PDF: 1832 KB - Bureau of Infrastructure, Transport and Regional ...


PDF: 1832 KB - Bureau of Infrastructure, Transport and Regional ...

Appendix B

Measuring congestion


Congestion costs are measured in many different ways. The measurement is

important because it strongly influences both the estimate of congestion costs and

the ranking of policy options to deal with congestion (as discussed from page 3).

Equally important is the uncertainty ranges for each measure. While uncertainty is

not systematically reported, a recent analysis of the congestion costs in Australia

illustrates its significance:

… the costs imposed on Australian society by urban traffic congestion are likely to fall

in the range of $5 to $15 billion for current levels (BTRE 2007, p. 18).

There is no one definition of congestion costs and no agreed measure of congestion:

each approach has its strengths and weaknesses. The relevance of any measure is

determined by the end use. This appendix explores the different approaches to

measuring congestion costs with particular emphasis on the implications for policy



Methodology and assumptions

Aggregate versus network modelling

Congestion cost estimates are usually developed using complex models incorporating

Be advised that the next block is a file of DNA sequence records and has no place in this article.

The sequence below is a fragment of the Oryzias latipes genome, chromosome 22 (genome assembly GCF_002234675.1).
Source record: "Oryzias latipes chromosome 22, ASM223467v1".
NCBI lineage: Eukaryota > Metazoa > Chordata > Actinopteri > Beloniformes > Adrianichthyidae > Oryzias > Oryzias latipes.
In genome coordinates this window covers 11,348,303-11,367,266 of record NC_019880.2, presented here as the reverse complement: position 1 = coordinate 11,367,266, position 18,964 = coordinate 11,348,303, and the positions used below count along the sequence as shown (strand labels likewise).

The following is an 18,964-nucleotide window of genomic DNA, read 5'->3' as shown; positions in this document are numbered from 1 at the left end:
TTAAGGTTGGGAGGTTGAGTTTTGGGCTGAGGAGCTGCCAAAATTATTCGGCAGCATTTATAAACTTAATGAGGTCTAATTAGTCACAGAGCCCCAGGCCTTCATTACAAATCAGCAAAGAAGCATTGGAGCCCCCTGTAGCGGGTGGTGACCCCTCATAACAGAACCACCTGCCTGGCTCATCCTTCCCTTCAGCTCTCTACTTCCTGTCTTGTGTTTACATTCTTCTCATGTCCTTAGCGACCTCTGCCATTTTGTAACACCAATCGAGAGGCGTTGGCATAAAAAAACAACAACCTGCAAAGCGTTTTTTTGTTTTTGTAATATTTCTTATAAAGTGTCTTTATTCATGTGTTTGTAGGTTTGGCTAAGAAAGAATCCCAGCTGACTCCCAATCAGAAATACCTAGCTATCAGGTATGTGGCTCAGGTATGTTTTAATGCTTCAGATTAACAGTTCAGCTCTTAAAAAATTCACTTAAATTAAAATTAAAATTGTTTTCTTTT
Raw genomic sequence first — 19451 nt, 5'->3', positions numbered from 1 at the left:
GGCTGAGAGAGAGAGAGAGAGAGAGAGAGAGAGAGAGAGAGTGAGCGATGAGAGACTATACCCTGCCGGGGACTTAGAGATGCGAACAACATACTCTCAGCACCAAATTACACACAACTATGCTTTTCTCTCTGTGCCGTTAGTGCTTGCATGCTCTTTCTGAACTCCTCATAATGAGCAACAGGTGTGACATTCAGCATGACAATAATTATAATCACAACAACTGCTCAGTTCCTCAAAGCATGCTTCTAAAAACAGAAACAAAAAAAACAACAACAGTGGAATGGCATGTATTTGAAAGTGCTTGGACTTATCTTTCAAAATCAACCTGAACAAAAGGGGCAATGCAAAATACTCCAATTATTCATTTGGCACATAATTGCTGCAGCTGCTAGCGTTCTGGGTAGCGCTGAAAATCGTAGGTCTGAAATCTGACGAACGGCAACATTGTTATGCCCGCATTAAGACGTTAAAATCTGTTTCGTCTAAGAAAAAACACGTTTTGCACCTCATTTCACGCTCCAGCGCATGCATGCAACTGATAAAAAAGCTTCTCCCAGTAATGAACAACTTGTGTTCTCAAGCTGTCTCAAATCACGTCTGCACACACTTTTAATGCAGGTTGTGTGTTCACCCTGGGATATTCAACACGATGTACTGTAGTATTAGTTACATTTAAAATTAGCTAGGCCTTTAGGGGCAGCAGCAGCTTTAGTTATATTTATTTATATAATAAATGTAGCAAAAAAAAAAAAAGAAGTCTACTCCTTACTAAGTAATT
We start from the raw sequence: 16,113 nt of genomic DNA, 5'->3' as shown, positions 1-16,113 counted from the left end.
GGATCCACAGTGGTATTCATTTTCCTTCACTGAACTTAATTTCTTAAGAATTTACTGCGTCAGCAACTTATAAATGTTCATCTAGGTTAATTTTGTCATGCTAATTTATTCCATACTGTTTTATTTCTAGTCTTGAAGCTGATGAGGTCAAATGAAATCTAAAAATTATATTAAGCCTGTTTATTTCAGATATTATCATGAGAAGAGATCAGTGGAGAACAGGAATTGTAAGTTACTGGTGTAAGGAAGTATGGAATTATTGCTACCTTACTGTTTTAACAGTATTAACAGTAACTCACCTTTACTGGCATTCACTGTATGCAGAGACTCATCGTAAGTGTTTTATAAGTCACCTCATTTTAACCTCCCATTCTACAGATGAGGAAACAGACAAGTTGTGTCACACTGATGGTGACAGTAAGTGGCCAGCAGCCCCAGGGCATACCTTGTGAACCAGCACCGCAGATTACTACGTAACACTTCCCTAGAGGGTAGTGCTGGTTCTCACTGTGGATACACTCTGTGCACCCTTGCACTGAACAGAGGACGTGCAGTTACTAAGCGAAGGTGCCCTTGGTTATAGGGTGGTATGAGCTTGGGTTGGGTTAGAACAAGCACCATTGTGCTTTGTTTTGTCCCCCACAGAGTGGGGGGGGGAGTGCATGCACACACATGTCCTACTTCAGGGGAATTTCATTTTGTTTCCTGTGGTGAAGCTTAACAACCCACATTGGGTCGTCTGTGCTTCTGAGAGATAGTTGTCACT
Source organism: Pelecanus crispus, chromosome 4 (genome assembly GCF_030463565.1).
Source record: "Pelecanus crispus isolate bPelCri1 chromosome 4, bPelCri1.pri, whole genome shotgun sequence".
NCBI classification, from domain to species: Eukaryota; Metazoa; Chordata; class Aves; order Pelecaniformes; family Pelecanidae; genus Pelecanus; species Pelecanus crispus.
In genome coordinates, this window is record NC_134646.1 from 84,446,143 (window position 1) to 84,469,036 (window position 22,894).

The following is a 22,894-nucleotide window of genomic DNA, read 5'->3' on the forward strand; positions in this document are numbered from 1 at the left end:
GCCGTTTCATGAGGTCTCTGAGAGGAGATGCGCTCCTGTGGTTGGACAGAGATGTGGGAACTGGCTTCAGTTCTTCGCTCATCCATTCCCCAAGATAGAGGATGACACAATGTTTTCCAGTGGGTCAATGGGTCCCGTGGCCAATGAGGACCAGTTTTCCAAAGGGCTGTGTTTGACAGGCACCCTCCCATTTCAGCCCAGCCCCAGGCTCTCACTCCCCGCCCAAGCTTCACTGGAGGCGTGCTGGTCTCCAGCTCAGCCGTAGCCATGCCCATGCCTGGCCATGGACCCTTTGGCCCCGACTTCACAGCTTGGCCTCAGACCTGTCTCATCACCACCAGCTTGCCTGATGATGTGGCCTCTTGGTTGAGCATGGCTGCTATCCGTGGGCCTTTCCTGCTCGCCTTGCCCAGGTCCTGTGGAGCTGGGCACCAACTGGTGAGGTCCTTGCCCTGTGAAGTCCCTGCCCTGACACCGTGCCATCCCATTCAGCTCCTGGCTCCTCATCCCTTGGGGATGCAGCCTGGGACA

a variety of simplifying assumptions and approximations. The models themselves

may be ‘top-down’ (aggregate) or ‘bottom-up’ (using detailed network models).

The distinction between the two approaches reflects, in part, the trade-off between

accuracy and practicality.

Network models, including microsimulation models, provide the greatest level

of accuracy as they aim to replicate the traffic flows on all of a city’s major roads.

However, they are very ‘data hungry’ and computationally demanding. Given the cost

involved, they invariably raise the benchmark question of whether the costs can be

justified by the output.

Aggregate models are less data and computationally demanding, but accuracy is

sacrificed to the point that the usefulness of the results is in doubt:

‘… in general, an aggregated analysis that does not consider congestion separately

on each road link is unlikely to provide a credible estimate of the costs of congestion’

(BTCE 1996b, p. 478).


More magazines by this user
Similar magazines